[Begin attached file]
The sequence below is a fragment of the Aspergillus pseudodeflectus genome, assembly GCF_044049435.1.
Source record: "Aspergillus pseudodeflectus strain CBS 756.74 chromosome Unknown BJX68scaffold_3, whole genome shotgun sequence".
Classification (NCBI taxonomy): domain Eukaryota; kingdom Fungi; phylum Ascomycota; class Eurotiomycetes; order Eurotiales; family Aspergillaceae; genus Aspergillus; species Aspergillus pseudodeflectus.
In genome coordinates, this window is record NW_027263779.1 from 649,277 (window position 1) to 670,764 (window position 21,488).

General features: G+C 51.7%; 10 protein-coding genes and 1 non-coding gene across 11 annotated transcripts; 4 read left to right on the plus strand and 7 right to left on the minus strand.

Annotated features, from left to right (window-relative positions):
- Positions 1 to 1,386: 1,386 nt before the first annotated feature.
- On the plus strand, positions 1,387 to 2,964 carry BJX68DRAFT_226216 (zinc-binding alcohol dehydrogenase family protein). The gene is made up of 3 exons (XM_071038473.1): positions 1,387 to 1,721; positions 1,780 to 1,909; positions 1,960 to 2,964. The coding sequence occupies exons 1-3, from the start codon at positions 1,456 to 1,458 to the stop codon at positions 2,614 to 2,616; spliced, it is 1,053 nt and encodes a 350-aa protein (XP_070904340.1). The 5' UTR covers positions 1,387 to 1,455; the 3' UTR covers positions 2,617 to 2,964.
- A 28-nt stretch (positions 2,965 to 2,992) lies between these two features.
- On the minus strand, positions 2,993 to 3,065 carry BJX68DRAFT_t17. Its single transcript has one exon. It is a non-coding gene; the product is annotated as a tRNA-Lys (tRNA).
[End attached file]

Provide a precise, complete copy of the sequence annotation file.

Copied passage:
The sequence below is a fragment of the Aspergillus pseudodeflectus genome, assembly GCF_044049435.1.
Source record: "Aspergillus pseudodeflectus strain CBS 756.74 chromosome Unknown BJX68scaffold_3, whole genome shotgun sequence".
Classification (NCBI taxonomy): domain Eukaryota; kingdom Fungi; phylum Ascomycota; class Eurotiomycetes; order Eurotiales; family Aspergillaceae; genus Aspergillus; species Aspergillus pseudodeflectus.
In genome coordinates, this window is record NW_027263779.1 from 649,277 (window position 1) to 670,764 (window position 21,488).

General features: G+C 51.7%; 10 protein-coding genes and 1 non-coding gene across 11 annotated transcripts; 4 read left to right on the plus strand and 7 right to left on the minus strand.

Annotated features, from left to right (window-relative positions):
- Positions 1 to 1,386: 1,386 nt before the first annotated feature.
- On the plus strand, positions 1,387 to 2,964 carry BJX68DRAFT_226216 (zinc-binding alcohol dehydrogenase family protein). The gene is made up of 3 exons (XM_071038473.1): positions 1,387 to 1,721; positions 1,780 to 1,909; positions 1,960 to 2,964. The coding sequence occupies exons 1-3, from the start codon at positions 1,456 to 1,458 to the stop codon at positions 2,614 to 2,616; spliced, it is 1,053 nt and encodes a 350-aa protein (XP_070904340.1). The 5' UTR covers positions 1,387 to 1,455; the 3' UTR covers positions 2,617 to 2,964.
- A 28-nt stretch (positions 2,965 to 2,992) lies between these two features.
- On the minus strand, positions 2,993 to 3,065 carry BJX68DRAFT_t17. Its single transcript has one exon. It is a non-coding gene; the product is annotated as a tRNA-Lys (tRNA).